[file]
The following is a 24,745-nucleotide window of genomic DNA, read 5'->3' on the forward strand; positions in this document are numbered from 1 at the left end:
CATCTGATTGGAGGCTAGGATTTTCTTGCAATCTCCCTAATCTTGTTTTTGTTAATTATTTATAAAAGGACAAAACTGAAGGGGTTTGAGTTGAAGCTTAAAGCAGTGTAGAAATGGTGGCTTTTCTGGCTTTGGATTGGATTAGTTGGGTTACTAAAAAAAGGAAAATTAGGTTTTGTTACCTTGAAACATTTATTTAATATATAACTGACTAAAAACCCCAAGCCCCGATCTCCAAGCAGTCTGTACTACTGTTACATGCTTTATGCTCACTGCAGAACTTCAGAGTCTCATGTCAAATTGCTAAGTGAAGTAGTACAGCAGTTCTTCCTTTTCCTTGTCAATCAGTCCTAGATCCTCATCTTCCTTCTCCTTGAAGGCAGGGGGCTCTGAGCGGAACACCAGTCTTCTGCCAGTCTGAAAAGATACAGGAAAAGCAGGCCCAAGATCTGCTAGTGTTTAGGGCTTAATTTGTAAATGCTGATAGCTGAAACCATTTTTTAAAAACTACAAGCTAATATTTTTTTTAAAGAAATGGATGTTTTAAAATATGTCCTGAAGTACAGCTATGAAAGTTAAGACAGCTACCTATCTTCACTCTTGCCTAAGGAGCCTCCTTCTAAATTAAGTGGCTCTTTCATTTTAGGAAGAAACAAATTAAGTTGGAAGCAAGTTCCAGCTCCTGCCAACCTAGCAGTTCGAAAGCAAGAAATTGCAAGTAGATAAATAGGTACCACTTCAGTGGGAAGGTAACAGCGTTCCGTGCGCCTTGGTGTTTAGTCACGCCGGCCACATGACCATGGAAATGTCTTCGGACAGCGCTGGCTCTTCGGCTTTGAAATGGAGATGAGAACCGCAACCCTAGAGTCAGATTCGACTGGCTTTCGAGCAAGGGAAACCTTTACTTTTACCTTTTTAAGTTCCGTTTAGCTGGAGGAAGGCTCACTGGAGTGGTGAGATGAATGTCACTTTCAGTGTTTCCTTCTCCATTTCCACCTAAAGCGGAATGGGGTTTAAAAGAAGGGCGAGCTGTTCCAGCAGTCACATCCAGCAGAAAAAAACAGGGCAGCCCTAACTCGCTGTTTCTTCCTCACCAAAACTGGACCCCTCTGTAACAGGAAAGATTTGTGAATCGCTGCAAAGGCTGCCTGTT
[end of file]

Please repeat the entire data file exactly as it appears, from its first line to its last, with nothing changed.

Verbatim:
The following is a 24,745-nucleotide window of genomic DNA, read 5'->3' on the forward strand; positions in this document are numbered from 1 at the left end:
CATCTGATTGGAGGCTAGGATTTTCTTGCAATCTCCCTAATCTTGTTTTTGTTAATTATTTATAAAAGGACAAAACTGAAGGGGTTTGAGTTGAAGCTTAAAGCAGTGTAGAAATGGTGGCTTTTCTGGCTTTGGATTGGATTAGTTGGGTTACTAAAAAAAGGAAAATTAGGTTTTGTTACCTTGAAACATTTATTTAATATATAACTGACTAAAAACCCCAAGCCCCGATCTCCAAGCAGTCTGTACTACTGTTACATGCTTTATGCTCACTGCAGAACTTCAGAGTCTCATGTCAAATTGCTAAGTGAAGTAGTACAGCAGTTCTTCCTTTTCCTTGTCAATCAGTCCTAGATCCTCATCTTCCTTCTCCTTGAAGGCAGGGGGCTCTGAGCGGAACACCAGTCTTCTGCCAGTCTGAAAAGATACAGGAAAAGCAGGCCCAAGATCTGCTAGTGTTTAGGGCTTAATTTGTAAATGCTGATAGCTGAAACCATTTTTTAAAAACTACAAGCTAATATTTTTTTTAAAGAAATGGATGTTTTAAAATATGTCCTGAAGTACAGCTATGAAAGTTAAGACAGCTACCTATCTTCACTCTTGCCTAAGGAGCCTCCTTCTAAATTAAGTGGCTCTTTCATTTTAGGAAGAAACAAATTAAGTTGGAAGCAAGTTCCAGCTCCTGCCAACCTAGCAGTTCGAAAGCAAGAAATTGCAAGTAGATAAATAGGTACCACTTCAGTGGGAAGGTAACAGCGTTCCGTGCGCCTTGGTGTTTAGTCACGCCGGCCACATGACCATGGAAATGTCTTCGGACAGCGCTGGCTCTTCGGCTTTGAAATGGAGATGAGAACCGCAACCCTAGAGTCAGATTCGACTGGCTTTCGAGCAAGGGAAACCTTTACTTTTACCTTTTTAAGTTCCGTTTAGCTGGAGGAAGGCTCACTGGAGTGGTGAGATGAATGTCACTTTCAGTGTTTCCTTCTCCATTTCCACCTAAAGCGGAATGGGGTTTAAAAGAAGGGCGAGCTGTTCCAGCAGTCACATCCAGCAGAAAAAAACAGGGCAGCCCTAACTCGCTGTTTCTTCCTCACCAAAACTGGACCCCTCTGTAACAGGAAAGATTTGTGAATCGCTGCAAAGGCTGCCTGTT